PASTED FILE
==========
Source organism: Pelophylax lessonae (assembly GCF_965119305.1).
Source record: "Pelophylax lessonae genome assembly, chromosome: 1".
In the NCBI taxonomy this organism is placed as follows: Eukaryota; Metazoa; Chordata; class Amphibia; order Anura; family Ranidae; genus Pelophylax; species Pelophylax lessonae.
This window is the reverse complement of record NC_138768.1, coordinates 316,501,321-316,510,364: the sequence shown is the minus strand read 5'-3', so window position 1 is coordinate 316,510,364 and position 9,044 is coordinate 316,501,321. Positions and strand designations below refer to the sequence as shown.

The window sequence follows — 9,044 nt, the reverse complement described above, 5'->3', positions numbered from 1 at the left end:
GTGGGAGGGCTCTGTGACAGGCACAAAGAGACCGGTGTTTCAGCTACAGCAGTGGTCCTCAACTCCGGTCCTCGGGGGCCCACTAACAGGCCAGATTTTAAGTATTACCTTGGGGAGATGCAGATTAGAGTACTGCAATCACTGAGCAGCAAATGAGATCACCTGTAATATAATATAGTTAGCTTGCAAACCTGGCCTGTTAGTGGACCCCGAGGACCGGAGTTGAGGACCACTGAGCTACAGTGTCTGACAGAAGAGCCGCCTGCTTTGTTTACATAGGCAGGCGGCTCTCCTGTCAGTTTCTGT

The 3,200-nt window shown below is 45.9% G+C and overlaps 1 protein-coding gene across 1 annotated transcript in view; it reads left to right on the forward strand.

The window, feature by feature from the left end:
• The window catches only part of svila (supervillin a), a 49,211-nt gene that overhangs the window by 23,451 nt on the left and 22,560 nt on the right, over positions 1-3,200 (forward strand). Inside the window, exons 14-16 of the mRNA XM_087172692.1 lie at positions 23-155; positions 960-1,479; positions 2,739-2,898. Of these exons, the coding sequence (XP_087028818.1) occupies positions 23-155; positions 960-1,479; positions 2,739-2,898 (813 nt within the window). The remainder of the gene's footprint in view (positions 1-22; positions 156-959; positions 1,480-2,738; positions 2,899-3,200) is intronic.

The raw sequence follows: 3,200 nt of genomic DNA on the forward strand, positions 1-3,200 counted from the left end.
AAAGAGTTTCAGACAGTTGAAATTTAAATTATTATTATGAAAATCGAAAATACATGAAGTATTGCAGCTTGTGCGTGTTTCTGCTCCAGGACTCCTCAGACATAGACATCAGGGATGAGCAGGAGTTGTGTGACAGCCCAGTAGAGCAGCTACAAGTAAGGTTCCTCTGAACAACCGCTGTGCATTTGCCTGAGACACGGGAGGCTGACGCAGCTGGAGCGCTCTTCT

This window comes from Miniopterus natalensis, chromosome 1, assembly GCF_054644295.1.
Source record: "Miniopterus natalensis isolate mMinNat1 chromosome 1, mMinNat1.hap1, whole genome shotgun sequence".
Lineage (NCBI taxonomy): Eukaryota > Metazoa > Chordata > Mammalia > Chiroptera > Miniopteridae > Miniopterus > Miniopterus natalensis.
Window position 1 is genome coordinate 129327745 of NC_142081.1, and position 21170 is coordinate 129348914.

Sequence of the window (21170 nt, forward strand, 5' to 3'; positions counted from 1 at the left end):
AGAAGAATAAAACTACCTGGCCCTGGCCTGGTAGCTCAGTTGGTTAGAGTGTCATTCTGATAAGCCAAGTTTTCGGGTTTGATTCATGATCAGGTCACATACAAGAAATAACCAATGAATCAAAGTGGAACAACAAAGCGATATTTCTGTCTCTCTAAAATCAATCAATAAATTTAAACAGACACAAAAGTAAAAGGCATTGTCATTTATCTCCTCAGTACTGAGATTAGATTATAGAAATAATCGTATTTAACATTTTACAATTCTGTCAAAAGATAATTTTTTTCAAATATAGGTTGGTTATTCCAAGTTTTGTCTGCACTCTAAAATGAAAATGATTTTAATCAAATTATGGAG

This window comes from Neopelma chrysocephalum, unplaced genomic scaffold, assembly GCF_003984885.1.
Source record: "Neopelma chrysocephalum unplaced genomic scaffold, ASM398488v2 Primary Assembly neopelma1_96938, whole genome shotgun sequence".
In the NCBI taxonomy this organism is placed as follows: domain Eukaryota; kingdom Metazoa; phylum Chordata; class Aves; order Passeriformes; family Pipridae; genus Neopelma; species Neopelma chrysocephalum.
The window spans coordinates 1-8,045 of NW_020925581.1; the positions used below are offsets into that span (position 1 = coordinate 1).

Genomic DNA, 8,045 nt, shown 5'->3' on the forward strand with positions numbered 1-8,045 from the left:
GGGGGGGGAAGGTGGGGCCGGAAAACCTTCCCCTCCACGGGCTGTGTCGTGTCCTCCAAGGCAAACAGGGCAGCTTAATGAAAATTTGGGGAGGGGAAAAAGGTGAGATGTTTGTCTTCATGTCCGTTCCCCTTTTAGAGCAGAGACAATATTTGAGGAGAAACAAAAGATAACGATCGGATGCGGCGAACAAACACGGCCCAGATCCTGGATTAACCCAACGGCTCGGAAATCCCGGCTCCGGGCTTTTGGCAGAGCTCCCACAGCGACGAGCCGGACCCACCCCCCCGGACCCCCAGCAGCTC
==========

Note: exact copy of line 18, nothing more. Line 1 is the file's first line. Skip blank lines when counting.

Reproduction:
This window comes from Neopelma chrysocephalum, unplaced genomic scaffold, assembly GCF_003984885.1.